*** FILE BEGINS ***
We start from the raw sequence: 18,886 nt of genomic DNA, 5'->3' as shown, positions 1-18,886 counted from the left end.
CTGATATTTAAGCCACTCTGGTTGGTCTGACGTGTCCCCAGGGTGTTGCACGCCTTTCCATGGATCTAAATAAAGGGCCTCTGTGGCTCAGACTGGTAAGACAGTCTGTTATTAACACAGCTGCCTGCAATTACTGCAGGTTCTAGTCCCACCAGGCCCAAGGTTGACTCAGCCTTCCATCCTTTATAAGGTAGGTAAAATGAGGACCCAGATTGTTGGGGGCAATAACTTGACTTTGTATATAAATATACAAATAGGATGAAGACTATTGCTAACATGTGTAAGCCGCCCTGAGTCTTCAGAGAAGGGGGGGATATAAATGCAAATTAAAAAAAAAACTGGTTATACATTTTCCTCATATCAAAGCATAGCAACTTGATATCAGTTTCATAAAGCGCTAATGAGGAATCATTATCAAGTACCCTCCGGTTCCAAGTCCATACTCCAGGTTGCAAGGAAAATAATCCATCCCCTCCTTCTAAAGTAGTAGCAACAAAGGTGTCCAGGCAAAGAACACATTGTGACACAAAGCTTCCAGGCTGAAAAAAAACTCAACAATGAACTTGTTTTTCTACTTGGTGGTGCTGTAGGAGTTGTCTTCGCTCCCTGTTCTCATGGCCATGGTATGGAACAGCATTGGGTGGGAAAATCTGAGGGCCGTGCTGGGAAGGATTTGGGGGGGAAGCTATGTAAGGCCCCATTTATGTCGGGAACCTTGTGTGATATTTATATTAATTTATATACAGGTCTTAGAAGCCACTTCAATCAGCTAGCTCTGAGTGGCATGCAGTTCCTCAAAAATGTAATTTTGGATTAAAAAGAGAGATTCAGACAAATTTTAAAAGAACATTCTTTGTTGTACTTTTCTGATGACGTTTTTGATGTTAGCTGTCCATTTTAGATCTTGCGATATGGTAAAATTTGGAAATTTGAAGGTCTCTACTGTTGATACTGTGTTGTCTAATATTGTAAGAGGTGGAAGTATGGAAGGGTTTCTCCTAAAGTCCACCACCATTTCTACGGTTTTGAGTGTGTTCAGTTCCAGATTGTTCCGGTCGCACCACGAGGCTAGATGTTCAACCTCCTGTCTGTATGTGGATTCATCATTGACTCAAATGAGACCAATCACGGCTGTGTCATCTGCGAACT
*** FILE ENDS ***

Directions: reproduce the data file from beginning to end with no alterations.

We start from the raw sequence: 18,886 nt of genomic DNA, 5'->3' as shown, positions 1-18,886 counted from the left end.
CTGATATTTAAGCCACTCTGGTTGGTCTGACGTGTCCCCAGGGTGTTGCACGCCTTTCCATGGATCTAAATAAAGGGCCTCTGTGGCTCAGACTGGTAAGACAGTCTGTTATTAACACAGCTGCCTGCAATTACTGCAGGTTCTAGTCCCACCAGGCCCAAGGTTGACTCAGCCTTCCATCCTTTATAAGGTAGGTAAAATGAGGACCCAGATTGTTGGGGGCAATAACTTGACTTTGTATATAAATATACAAATAGGATGAAGACTATTGCTAACATGTGTAAGCCGCCCTGAGTCTTCAGAGAAGGGGGGGATATAAATGCAAATTAAAAAAAAAACTGGTTATACATTTTCCTCATATCAAAGCATAGCAACTTGATATCAGTTTCATAAAGCGCTAATGAGGAATCATTATCAAGTACCCTCCGGTTCCAAGTCCATACTCCAGGTTGCAAGGAAAATAATCCATCCCCTCCTTCTAAAGTAGTAGCAACAAAGGTGTCCAGGCAAAGAACACATTGTGACACAAAGCTTCCAGGCTGAAAAAAAACTCAACAATGAACTTGTTTTTCTACTTGGTGGTGCTGTAGGAGTTGTCTTCGCTCCCTGTTCTCATGGCCATGGTATGGAACAGCATTGGGTGGGAAAATCTGAGGGCCGTGCTGGGAAGGATTTGGGGGGGAAGCTATGTAAGGCCCCATTTATGTCGGGAACCTTGTGTGATATTTATATTAATTTATATACAGGTCTTAGAAGCCACTTCAATCAGCTAGCTCTGAGTGGCATGCAGTTCCTCAAAAATGTAATTTTGGATTAAAAAGAGAGATTCAGACAAATTTTAAAAGAACATTCTTTGTTGTACTTTTCTGATGACGTTTTTGATGTTAGCTGTCCATTTTAGATCTTGCGATATGGTAAAATTTGGAAATTTGAAGGTCTCTACTGTTGATACTGTGTTGTCTAATATTGTAAGAGGTGGAAGTATGGAAGGGTTTCTCCTAAAGTCCACCACCATTTCTACGGTTTTGAGTGTGTTCAGTTCCAGATTGTTCCGGTCGCACCACGAGGCTAGATGTTCAACCTCCTGTCTGTATGTGGATTCATCATTGACTCAAATGAGACCAATCACGGCTGTGTCATCTGCGAACT